Navigate: Describe Roles and Functions in Online Learning Environments Quest

posted May 17, 2016, 6:31 AM by Emily Kroutil   [ updated May 19, 2016, 8:11 AM ]
Online learning communities require work by a variety of people to function properly.  Students are needed.  Without students, there is no point to the learning community.  You need someone to do the learning.  Teachers are needed as content-level experts, to curate content for students, clearing up misconceptions, and ensure that students are learning the material.  Facilitators or Staff are needed to manage the day-to-day operations of the virtual school.  These people often manage tuition (for paid schools), make sure that students are registering for the correct courses, and keep the community running smoothly.  These people often get very little recognition, but schools cannot function without these key individuals.  Finally, schools or learning communities require administrators.  They are responsible for monitoring the learning environment as a whole and communicating with the various stakeholders to make sure that the community is functioning as it should.  Parents are also key players in virtual schools, at least at the K-12 level.  Parents are advocates for their students, often pay the fees, and help motivate their child to do well in their courses.

Student information Systems (SIS) are often used to keep track of student data.  In my current district, we use PowerSchool.  I have a love-hate relationship with this software.  It has a nice-looking user interface, updates in real time, and allows students and parents to see their grades online.  It also allows us to take attendance and see our students' demographic information and schedules.  However, it doesn't let us email parents progress reports on a schedule (every Friday), like our previous software did.  I guess the rationale is that they expect the parents to check the students' grades online, but this doesn't always happen.  Our dashboard looks like this:
In general, we have 4 types of users for our SIS:
  • Students/Parents
    • check grades
  • Teachers
    • enter grades
    • take attendance
    • access demographic information
  • Information Specialist/Staff/Counselors
    • enters demographic information
    • builds student schedules 
    • access students' records to advise on courses
    • manages attendance
  • Administrators
    • oversee grades (Are teachers entering enough grades? Entering grades in a timely manner?  Does one teacher have too many failing students?)
    • oversee attendance (Are some students missing too much school?  Are some teachers not taking attendance?)
    • oversee anything else that is needed (a great place to get an overview of your school)
I generally think of this software as "housekeeping" software.

Learning Management Systems (LMS) are often used on a day-to-day basis by teachers and students.  This is where the learning takes place.  SIS is needed to keep track of important data, but the LMS is more important when it comes to student learning and disseminating content.  The LMS I've created for my students in Haiku looks like this:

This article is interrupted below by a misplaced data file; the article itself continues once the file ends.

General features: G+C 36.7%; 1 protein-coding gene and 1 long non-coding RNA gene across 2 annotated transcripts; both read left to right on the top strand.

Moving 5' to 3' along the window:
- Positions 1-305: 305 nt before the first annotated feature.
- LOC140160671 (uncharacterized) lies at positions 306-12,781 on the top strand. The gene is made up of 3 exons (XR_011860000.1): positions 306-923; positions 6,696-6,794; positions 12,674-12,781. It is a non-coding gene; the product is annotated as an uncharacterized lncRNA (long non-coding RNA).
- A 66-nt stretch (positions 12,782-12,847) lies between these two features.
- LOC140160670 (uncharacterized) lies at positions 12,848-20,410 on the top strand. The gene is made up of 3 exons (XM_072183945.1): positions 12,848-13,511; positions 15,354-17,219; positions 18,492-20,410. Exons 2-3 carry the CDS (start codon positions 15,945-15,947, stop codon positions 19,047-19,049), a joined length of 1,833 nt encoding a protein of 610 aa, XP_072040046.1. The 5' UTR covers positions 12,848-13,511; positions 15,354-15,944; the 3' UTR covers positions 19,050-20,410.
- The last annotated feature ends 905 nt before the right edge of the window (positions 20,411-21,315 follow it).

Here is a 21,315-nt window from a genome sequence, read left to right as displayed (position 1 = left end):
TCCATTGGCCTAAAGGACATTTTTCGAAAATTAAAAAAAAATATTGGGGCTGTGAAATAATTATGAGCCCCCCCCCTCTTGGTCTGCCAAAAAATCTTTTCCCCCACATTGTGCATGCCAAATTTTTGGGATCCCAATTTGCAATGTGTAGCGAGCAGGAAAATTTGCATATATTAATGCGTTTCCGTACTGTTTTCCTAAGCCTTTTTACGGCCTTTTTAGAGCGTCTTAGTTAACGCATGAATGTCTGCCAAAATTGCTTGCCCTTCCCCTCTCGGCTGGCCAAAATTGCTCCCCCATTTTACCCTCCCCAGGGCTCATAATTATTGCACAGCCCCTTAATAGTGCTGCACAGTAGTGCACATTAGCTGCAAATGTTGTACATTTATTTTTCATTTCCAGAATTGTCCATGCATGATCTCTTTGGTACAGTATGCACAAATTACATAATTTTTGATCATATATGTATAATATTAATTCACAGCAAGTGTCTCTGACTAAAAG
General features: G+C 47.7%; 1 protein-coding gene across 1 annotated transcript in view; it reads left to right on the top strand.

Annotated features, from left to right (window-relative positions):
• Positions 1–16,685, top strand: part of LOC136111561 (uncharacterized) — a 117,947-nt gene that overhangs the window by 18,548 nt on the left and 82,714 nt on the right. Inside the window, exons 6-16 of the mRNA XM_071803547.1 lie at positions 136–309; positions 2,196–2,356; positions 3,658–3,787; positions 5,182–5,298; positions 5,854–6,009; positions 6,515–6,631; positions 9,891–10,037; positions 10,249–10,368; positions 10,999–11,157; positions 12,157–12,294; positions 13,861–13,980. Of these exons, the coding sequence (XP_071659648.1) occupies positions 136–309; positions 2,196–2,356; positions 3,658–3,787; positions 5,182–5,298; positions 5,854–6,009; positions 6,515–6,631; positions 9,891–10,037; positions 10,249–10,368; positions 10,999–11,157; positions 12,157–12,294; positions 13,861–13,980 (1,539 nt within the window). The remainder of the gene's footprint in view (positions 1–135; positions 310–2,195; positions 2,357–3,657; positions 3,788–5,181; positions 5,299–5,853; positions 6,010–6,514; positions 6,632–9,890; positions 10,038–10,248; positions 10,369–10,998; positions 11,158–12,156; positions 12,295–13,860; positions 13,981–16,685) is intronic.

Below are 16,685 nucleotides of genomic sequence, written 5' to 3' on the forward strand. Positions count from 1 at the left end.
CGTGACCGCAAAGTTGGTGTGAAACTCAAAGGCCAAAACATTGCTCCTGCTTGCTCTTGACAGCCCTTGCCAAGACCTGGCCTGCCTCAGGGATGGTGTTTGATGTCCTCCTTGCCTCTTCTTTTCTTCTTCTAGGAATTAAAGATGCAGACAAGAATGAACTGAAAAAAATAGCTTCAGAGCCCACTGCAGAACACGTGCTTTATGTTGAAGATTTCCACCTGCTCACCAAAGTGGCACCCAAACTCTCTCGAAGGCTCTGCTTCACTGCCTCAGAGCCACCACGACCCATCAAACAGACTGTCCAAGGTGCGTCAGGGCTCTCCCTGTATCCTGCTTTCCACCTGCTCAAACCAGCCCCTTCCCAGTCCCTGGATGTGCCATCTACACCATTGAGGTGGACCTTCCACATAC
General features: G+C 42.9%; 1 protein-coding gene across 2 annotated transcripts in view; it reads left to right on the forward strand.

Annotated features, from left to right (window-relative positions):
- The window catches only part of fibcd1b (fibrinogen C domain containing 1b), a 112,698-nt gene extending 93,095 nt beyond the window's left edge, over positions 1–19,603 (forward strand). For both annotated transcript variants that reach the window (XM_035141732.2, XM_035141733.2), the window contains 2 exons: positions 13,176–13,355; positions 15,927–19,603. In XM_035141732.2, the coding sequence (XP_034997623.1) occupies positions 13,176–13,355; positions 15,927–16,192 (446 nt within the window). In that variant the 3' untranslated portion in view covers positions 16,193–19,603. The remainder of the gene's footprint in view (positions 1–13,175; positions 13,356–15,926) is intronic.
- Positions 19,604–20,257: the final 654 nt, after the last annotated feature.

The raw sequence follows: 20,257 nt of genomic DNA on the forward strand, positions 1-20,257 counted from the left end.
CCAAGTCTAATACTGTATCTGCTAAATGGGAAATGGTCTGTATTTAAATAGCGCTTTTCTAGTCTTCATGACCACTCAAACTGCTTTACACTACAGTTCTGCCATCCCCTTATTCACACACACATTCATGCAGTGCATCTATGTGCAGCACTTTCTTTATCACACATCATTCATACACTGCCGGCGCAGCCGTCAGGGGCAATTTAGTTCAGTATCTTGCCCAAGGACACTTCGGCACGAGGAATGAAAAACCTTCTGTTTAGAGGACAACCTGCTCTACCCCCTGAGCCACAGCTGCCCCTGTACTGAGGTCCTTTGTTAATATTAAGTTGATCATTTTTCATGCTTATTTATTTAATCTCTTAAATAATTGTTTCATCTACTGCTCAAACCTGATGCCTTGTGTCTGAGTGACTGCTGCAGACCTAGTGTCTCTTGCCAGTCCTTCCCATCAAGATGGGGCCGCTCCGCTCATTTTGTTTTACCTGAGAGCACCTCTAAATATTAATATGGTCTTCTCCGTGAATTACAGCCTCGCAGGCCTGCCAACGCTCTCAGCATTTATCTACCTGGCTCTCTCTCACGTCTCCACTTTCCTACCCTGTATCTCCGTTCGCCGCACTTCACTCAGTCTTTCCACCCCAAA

This allows me to have links to videos, photos, supplemental video links, links to my Google Drive folder where all my resources are kept, and quizzes all in one place.  This is my students' "home" on the web.  If they need something for my class, they can find it here.  The students must register for this site, which ensures that this environment is safe and only accessed by my students (although I have allowed a select number of teachers access as students so they can see how I set everything up and manage my class).  There are a few different types of users for this software:
  • Parents
    • Ideally, parents would sign up so they could be involved in their child's learning and see what they are learning, but I've found this doesn't always happen
  • Students
    • access content (hopefully learn from content)
    • ask questions (usually asynchronously)
    • submit assignments
    • take assessments
  • Teachers
    • create content
    • curate content
    • answer questions
    • grade assignments
    • grade (usually software can do this) assessments
      • use this data to see where students have misconceptions and adjust lessons/content accordingly
  • Administrators
    • Ideally, administrators would sign up as well so they can also be involved in the learning and know what is going on in the classroom. I've found that this also doesn't always happen.
  • Counselors
    • This doesn't happen often, but I've registered counselors for the site so they can see what goes on in the classroom and help communicate student expectations to curious parents
Haiku doesn't offer everything I would like it to, but I like it the best of all the LMS services I've tried (Schoology, Moodle, Edmodo, Google Classroom...).

Both of these platforms are crucial to maintaining an organized school and learning environment.